Friday, September 4, 2009

Seventh Circuit Rules "Threat of Forced Marriage" as Grounds for Changed Circumstances in Asylum Proceedings

The U.S. Court of Appeals for the Seventh Circuit has ruled that a threat of forced marriage arising after an order of removal can constitute “changed circumstances” that may warrant reopening of an asylum case. The Seventh Circuit overturned a Board of Immigration Appeals decision that represented a significant set-back in the fight to establish that women fleeing gender-based violence can qualify for refugee status. By overturning the Board’s decision, the Seventh Circuit has reaffirmed that refugees fleeing types of harm that are most commonly faced by women can seek protection in the United States.

When Roome Joseph initially applied for asylum in the United States, along with her family, they were fleeing persecution of Christians in their native Pakistan. When the case was denied, Ms. Joseph’s family returned to Pakistan, but she remained in the U.S. After her family informed her of their intention to force her into an unwanted marriage when she returned to Pakistan, Ms. Joseph attempted to reopen her immigration proceedings to apply for asylum based on this new threat.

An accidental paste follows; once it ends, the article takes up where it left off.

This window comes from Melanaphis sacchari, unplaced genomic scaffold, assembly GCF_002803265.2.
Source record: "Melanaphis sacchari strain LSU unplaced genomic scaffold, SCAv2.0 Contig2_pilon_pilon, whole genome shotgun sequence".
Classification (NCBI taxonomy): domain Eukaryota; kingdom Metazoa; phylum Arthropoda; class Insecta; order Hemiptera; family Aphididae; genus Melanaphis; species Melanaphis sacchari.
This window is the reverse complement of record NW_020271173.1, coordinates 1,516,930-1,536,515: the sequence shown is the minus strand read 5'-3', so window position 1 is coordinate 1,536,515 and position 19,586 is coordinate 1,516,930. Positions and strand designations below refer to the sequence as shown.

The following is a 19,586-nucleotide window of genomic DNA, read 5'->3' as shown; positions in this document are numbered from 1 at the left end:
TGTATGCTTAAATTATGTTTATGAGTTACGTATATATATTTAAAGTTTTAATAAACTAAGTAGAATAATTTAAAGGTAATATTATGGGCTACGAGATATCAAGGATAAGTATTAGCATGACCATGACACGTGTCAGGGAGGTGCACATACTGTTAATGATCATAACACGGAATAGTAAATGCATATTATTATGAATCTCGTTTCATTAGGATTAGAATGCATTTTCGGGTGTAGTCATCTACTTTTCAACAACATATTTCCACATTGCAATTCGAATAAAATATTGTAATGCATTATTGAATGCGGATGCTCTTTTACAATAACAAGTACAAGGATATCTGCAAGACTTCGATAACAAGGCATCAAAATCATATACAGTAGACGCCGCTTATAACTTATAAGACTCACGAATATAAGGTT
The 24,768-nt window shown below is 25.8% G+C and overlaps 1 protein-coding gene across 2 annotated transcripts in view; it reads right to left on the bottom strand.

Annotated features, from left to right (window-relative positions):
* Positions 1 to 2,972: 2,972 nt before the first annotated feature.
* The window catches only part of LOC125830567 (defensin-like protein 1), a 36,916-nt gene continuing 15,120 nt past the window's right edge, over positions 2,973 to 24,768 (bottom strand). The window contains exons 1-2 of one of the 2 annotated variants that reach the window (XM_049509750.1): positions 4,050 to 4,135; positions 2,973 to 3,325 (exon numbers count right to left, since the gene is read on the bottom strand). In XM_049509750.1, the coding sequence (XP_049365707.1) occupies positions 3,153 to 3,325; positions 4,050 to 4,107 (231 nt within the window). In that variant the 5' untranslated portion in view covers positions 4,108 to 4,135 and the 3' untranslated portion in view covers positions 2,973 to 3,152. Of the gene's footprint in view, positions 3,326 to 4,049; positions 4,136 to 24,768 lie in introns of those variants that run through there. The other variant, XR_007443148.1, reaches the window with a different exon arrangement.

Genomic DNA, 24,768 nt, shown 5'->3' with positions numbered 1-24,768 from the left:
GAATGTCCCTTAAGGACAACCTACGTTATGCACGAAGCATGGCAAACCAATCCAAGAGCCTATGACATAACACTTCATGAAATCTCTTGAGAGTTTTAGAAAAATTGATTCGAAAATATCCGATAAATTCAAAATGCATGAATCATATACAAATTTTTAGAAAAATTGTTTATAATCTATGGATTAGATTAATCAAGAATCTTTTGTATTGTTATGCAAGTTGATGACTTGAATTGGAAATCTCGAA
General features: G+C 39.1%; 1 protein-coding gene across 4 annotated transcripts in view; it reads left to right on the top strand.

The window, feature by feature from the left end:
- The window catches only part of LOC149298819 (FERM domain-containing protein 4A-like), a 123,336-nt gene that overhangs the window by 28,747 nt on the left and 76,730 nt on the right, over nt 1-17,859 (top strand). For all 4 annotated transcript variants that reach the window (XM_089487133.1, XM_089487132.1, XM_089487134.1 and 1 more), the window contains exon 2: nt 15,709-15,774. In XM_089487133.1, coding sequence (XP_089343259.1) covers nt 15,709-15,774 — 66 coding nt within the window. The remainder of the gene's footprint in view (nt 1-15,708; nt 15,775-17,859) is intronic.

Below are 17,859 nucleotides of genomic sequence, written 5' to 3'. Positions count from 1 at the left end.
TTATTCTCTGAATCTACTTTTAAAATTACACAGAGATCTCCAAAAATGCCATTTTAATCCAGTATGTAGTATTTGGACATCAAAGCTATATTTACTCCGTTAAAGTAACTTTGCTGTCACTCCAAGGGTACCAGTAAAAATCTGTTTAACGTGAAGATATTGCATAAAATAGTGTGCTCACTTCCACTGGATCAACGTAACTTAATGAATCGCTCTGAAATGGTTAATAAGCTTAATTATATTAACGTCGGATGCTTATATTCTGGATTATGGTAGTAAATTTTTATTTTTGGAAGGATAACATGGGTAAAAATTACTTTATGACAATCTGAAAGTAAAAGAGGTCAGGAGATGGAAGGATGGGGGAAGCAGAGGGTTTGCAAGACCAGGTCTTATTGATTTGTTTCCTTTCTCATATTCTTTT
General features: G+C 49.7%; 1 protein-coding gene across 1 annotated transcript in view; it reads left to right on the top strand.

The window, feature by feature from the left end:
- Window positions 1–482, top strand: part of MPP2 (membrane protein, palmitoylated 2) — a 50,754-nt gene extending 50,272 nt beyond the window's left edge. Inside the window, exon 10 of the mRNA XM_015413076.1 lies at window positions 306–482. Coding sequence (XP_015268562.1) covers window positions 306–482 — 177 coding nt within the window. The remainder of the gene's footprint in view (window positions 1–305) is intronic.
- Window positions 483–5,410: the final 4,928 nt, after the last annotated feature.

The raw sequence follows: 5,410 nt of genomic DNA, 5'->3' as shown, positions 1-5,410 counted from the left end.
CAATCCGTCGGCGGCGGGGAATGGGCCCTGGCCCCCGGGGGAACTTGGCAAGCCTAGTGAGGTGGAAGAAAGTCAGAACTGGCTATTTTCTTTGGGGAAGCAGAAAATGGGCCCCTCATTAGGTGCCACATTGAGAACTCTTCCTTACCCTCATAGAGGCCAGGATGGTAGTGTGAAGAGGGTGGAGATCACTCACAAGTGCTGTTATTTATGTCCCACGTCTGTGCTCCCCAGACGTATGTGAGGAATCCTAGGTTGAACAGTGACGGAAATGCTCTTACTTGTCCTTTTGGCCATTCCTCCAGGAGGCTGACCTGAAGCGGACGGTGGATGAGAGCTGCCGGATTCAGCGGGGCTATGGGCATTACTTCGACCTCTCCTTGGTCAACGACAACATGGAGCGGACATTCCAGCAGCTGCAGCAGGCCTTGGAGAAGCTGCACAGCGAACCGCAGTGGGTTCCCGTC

Normally, motions to reopen immigration proceedings must be filed shortly after a final order of removal, but a case may be reopened at any time if an individual can show that there are changed circumstances in her country of origin that materially affect her asylum eligibility. In Ms. Joseph’s case, the Board of Immigration Appeals ruled that the family’s plans to force her to marry were “personal circumstances,” and that the changed circumstances rule applied only to “a dramatic change in the political, religious, or social situation,” such as political upheaval. The Board denied Ms. Joseph’s motion to reopen.